Don’t you hate that when you bring home a growler of fresh beer and pop the lid, you’re immediately on the clock? You’ve got four pints of beer to drink, and if you aren’t sharing with friends, well, you’d better hop to it. Because in 24 to 48 hours, your beer is going have lost some of its luster.
Well, a new product headed to market, Growler Chill, not only will chill and dispense three growlers (standard 64-ounce or 32-ounce howlers) at once, it claims it will keep the beer fresh longer as well – up to three weeks longer, according to Growler Chill brand strategist Tonia Speir. Because it holds three, that also empowers beer lovers to keep a variety of styles available all the time.
The device will make its debut May 4 in Louisville, Ky., at the Kentucky Derby Craft Beer Festival, and thirsty beer lovers can begin pre-ordering the units in June for an estimated fall delivery. After the official unveiling in Louisville, photos and videos will be made available. For now, all the folks behind Growler Chill will share is a rendering.
Here’s how the contraption works: Thanks to what is called a “magic top cap,” the beer stays fresh longer by using food-grade Co2 bullet canisters. Speir also says it’s extremely energy efficient because it only cools a small amount of space.
“Growler Chill is the size of an average toaster oven,” Speir said in an e-mail; the device measures 21 inches wide and 15 inches high.
In fact, it’s even got smart technology.
“It will allow you to store and track the information on your craft beers,” Speir says, “and will alert you when your beer is low, and you need a refill, by sending a push notification to your smart phone or tablet.”
Isn’t technology wonderful?
Growler Chill was created by Randy Hollister, a former real estate broker who credits his son for giving him the idea.
“He called me up, and said, ‘Dad, I think there’s something you need to invent,’” Hollister told WPDE in Conway, S.C. “I started digging into it, and I realized there’s a huge market here that’s untapped, so we’re filling it.”
Speir says Growler Chill is privately funded, but the pre-sale launch will be via KickStarter – not to raise money, but rather to better determine an initial order requirement and to take advantage of the viral marketing opportunities KickStarter offers.
“In the past two years,” she says, “over $4 million has been raised from Kickstarter backers for craft beer related projects, and this will be an excellent way for us to connect with our core audience.”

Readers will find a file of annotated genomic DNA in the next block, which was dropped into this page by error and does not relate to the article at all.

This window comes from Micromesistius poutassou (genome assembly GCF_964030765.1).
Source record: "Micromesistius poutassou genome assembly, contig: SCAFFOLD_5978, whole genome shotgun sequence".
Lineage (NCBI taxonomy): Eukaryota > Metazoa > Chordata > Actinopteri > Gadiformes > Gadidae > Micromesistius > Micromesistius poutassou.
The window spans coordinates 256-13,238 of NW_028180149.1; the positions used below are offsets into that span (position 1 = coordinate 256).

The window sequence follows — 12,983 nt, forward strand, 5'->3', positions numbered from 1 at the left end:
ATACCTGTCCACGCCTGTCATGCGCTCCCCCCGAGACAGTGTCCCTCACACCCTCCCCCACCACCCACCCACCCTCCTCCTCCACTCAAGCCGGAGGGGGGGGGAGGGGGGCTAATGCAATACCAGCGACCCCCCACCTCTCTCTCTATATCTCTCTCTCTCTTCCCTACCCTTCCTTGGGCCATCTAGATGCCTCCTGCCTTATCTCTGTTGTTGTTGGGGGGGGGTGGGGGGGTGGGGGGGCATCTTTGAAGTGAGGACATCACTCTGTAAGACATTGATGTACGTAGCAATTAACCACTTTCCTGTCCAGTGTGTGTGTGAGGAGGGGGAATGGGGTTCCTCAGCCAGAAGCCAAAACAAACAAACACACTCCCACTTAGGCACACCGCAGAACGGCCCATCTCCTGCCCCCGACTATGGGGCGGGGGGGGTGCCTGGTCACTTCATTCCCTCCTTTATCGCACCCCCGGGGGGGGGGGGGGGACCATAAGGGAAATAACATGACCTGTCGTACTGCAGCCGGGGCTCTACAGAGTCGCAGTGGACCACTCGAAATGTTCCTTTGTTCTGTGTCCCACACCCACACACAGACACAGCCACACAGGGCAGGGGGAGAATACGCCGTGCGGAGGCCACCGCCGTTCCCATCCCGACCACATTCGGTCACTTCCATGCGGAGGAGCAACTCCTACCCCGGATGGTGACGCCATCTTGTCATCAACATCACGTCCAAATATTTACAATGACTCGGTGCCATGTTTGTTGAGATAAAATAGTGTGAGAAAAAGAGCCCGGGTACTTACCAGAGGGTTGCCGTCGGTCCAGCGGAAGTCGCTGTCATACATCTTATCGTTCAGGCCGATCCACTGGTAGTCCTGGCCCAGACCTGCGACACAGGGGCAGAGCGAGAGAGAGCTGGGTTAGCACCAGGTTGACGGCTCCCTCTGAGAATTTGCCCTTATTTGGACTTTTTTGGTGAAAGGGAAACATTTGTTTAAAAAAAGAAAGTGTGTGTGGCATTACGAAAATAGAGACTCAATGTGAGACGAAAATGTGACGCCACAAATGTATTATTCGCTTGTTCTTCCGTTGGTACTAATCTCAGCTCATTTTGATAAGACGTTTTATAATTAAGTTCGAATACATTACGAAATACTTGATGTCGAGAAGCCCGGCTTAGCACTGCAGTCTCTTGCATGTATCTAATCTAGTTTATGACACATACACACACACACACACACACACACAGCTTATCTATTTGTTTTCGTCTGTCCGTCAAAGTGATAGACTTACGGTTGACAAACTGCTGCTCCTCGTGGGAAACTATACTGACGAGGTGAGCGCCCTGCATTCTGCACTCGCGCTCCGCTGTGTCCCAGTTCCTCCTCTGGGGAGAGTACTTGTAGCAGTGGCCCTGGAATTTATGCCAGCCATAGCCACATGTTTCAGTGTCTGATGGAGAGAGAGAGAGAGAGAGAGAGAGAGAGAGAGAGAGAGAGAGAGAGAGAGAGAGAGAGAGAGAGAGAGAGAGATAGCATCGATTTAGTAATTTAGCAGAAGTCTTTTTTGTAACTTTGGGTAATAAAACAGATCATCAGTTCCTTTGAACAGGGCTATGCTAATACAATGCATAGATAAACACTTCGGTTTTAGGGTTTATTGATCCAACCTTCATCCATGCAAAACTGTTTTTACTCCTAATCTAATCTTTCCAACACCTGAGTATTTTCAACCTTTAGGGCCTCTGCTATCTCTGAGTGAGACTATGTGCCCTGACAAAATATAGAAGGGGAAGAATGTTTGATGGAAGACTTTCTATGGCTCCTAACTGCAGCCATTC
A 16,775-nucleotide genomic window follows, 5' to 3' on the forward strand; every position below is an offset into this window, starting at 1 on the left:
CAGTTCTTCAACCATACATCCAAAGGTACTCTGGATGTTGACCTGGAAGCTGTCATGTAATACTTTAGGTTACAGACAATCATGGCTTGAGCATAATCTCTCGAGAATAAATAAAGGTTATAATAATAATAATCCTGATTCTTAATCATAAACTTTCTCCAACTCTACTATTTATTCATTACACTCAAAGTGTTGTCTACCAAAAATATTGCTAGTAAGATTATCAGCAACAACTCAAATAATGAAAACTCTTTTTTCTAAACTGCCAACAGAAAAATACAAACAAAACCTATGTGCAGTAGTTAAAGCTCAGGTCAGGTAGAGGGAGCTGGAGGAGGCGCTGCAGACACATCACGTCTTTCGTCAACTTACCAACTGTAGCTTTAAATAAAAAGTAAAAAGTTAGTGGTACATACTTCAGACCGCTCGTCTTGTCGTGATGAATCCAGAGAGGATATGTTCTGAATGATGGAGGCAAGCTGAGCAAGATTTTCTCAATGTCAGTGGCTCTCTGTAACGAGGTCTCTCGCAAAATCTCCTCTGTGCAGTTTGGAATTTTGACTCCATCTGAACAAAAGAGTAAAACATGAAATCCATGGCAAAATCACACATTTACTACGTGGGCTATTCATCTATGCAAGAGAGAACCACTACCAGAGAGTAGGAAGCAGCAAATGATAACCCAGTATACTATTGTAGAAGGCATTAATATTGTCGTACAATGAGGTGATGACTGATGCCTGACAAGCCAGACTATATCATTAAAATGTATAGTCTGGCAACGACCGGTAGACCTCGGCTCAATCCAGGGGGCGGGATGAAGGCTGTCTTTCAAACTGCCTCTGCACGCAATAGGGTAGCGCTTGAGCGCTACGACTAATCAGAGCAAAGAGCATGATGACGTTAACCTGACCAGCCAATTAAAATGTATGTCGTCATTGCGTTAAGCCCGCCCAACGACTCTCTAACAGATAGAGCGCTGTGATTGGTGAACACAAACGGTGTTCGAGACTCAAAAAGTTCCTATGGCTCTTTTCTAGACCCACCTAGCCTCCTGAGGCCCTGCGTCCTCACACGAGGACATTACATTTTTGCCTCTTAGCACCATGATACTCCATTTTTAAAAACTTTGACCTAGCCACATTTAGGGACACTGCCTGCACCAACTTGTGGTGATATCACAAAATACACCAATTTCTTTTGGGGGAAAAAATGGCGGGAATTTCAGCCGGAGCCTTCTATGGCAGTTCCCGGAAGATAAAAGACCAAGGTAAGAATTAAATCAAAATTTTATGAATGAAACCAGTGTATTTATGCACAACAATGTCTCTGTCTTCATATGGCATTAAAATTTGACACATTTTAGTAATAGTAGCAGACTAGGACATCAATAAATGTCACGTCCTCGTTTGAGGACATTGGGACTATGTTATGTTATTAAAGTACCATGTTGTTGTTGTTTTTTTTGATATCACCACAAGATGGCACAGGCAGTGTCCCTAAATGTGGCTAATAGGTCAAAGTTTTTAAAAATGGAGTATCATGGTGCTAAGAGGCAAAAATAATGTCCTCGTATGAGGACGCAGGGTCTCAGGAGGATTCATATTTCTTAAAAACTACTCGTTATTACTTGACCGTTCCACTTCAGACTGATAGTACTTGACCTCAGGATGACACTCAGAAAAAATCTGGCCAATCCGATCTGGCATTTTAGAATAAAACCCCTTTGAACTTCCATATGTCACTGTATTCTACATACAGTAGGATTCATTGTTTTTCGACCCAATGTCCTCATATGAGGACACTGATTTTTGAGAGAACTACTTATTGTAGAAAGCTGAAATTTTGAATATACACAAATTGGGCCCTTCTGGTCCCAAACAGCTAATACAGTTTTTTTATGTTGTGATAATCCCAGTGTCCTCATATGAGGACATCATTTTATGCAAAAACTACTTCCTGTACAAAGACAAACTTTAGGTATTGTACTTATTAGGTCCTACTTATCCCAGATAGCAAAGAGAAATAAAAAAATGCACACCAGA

She says the retail price of a Growler Chill is still being determined based on the smart technology being used, but estimates a unit will cost between $280 and $330 once the product goes to market.
Responses to the concept have been positive, according to Speir, who says breweries love it because it an impetus for selling more beer. The target audience, of course, is what really matters, and responses have been good there as well.
“We have spent the last several weeks attending craft beer events throughout the country, and the product has been very well received by both home brewers and craft beer enthusiasts,” Speir says. “Craft beer drinkers love variety and discovery and with Growler Chill they now have the ability to bring home a selection of their favorite brews without worrying about perishability. “
While you wait for the KickStarter pre-sale to begin, there’s a giveaway for which you can register at the Growler Chill website. In June, the company will give away a year of free beer.
Kevin Gibson is a Louisville, Ky.-based free-lance writer who writes about everything from food to music to beer to bourbon to professional football. He loves bacon, loathes cucumbers and once interviewed Yoko Ono (pissed her off a little, too). He is author of "Louisville Beer: Derby City History on Draft" (2014, History Press). He published his first novel, "The Liberation of Crystal Hill" (Bearhead Publishing), in 2011; he also published "Crohn's Disease: A Memoir from the Toilet" in January 2015 and his currently working on two more book projects. He co-hosts a weekly local radio show, and also plays in a couple of bands, the Uncommon Houseflies and the Nick Peay Band. Not surprisingly, he doesn't sleep much. But when he isn't running around town chasing stories or poised at his trusty laptop writing, you can often find him at one of the local breweries and being thankful for the life he lives. That, or he'll be sitting on his couch with his trusty sidekick Darby. Check out his beer blog, 502Brews.com, or his website, KevinGibsonWriter.com, to find out more about his books and why he does what he does. Or feel free to call him names on Twitter: @kgramone.